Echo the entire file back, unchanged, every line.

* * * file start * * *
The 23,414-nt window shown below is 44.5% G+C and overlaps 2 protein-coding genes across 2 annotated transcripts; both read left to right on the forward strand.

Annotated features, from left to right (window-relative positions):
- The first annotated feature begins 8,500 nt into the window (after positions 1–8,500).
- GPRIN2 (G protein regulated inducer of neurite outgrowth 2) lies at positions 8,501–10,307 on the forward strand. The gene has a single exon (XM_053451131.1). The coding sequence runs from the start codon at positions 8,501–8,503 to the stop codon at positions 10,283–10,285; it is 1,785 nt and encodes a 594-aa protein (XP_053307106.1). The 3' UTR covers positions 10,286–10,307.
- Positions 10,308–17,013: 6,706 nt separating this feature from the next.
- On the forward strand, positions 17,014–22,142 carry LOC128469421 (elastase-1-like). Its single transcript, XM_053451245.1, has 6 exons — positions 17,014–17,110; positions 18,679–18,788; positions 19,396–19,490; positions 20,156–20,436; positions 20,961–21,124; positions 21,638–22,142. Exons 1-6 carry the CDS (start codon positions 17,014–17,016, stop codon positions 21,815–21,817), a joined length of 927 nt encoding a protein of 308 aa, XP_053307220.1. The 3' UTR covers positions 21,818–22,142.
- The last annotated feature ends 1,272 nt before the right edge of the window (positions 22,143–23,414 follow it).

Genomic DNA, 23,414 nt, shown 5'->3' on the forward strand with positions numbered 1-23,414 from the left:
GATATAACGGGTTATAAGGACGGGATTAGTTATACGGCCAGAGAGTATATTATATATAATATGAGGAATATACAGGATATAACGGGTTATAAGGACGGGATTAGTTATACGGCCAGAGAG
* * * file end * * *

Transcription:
The 23,414-nt window shown below is 44.5% G+C and overlaps 2 protein-coding genes across 2 annotated transcripts; both read left to right on the forward strand.

Annotated features, from left to right (window-relative positions):
- The first annotated feature begins 8,500 nt into the window (after positions 1–8,500).
- GPRIN2 (G protein regulated inducer of neurite outgrowth 2) lies at positions 8,501–10,307 on the forward strand. The gene has a single exon (XM_053451131.1). The coding sequence runs from the start codon at positions 8,501–8,503 to the stop codon at positions 10,283–10,285; it is 1,785 nt and encodes a 594-aa protein (XP_053307106.1). The 3' UTR covers positions 10,286–10,307.
- Positions 10,308–17,013: 6,706 nt separating this feature from the next.
- On the forward strand, positions 17,014–22,142 carry LOC128469421 (elastase-1-like). Its single transcript, XM_053451245.1, has 6 exons — positions 17,014–17,110; positions 18,679–18,788; positions 19,396–19,490; positions 20,156–20,436; positions 20,961–21,124; positions 21,638–22,142. Exons 1-6 carry the CDS (start codon positions 17,014–17,016, stop codon positions 21,815–21,817), a joined length of 927 nt encoding a protein of 308 aa, XP_053307220.1. The 3' UTR covers positions 21,818–22,142.
- The last annotated feature ends 1,272 nt before the right edge of the window (positions 22,143–23,414 follow it).

Genomic DNA, 23,414 nt, shown 5'->3' on the forward strand with positions numbered 1-23,414 from the left:
GATATAACGGGTTATAAGGACGGGATTAGTTATACGGCCAGAGAGTATATTATATATAATATGAGGAATATACAGGATATAACGGGTTATAAGGACGGGATTAGTTATACGGCCAGAGAG